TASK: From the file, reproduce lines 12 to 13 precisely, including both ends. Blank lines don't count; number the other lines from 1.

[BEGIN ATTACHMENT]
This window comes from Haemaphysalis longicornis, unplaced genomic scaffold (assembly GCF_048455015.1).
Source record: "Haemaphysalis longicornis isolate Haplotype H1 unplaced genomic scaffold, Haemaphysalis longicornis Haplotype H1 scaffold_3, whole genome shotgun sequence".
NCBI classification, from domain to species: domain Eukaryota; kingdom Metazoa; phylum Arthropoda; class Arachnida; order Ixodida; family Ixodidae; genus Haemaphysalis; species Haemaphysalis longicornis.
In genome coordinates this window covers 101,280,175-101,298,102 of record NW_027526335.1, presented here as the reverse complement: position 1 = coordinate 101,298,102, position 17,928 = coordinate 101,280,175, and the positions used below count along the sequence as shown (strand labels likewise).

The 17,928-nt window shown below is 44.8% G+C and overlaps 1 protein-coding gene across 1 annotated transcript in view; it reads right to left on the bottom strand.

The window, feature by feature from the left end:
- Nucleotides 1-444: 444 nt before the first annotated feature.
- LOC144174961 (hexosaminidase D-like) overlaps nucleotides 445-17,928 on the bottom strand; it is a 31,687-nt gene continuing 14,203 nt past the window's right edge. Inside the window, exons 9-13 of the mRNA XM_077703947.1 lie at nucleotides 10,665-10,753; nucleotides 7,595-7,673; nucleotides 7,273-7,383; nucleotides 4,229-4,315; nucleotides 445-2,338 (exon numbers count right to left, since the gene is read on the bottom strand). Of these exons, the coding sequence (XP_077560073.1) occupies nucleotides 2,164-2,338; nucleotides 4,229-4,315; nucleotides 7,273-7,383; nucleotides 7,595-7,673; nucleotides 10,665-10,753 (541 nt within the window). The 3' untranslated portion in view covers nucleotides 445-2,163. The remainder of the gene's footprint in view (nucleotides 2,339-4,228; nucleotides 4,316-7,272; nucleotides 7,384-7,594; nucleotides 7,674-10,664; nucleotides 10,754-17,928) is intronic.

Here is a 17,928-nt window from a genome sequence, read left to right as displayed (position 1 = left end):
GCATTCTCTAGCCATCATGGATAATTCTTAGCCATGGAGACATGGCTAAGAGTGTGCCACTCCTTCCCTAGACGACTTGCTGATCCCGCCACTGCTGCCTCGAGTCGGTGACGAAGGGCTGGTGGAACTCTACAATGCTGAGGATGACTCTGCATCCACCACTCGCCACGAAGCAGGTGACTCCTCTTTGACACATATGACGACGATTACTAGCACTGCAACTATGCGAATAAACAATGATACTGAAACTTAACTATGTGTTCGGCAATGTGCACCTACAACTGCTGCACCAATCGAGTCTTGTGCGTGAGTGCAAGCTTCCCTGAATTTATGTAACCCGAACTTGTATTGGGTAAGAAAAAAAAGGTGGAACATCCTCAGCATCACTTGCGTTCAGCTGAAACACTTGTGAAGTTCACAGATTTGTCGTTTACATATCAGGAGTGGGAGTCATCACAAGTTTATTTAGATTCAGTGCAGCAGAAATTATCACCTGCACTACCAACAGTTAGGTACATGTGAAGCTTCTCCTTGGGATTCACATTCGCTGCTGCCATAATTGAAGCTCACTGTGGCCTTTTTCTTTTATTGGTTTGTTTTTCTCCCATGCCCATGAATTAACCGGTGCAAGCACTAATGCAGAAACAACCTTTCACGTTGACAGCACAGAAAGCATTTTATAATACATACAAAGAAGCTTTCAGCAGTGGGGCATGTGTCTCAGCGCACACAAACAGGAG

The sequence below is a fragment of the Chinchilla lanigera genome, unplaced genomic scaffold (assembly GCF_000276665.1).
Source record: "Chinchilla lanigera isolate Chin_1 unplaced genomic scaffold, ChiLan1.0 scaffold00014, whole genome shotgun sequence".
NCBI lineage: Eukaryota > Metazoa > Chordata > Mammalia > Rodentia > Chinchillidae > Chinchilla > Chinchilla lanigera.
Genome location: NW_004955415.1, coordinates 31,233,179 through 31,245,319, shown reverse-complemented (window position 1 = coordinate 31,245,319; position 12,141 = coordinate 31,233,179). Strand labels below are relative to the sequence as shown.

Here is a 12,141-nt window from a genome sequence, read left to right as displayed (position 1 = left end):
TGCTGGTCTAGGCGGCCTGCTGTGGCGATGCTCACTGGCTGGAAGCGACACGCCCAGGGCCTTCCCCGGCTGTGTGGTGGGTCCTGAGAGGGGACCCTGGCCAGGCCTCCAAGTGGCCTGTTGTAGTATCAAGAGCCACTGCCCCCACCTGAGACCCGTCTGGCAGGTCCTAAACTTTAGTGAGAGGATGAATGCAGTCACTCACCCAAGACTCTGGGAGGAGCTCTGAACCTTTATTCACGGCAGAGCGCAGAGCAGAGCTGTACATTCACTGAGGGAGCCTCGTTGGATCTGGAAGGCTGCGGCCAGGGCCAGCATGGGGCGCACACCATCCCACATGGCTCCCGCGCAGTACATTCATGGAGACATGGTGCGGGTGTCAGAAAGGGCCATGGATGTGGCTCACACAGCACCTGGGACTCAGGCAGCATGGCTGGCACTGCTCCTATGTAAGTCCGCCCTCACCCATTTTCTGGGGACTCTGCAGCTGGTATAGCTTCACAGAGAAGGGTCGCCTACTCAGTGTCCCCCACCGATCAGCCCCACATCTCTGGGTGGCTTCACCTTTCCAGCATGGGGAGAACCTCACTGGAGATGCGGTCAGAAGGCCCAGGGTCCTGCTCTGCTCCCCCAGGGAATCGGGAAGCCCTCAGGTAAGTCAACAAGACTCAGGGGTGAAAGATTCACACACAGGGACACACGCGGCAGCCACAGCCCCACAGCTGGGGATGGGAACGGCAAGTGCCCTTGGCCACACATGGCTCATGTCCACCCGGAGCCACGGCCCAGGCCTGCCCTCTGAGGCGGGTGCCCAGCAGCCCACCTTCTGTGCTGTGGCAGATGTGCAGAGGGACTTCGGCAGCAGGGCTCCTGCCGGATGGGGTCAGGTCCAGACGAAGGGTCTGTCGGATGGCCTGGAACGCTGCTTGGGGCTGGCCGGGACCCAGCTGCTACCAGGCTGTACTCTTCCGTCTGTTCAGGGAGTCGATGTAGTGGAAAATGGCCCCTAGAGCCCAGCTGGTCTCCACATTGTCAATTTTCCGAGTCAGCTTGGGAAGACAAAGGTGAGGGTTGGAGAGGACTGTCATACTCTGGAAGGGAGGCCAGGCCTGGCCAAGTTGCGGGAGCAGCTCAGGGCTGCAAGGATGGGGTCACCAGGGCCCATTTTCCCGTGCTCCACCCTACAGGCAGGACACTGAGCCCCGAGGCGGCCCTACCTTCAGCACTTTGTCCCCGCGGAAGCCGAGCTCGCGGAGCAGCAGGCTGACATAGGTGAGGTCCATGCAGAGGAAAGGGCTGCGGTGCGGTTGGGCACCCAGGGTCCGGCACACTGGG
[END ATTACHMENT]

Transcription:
Source record: "Chinchilla lanigera isolate Chin_1 unplaced genomic scaffold, ChiLan1.0 scaffold00014, whole genome shotgun sequence".
NCBI lineage: Eukaryota > Metazoa > Chordata > Mammalia > Rodentia > Chinchillidae > Chinchilla > Chinchilla lanigera.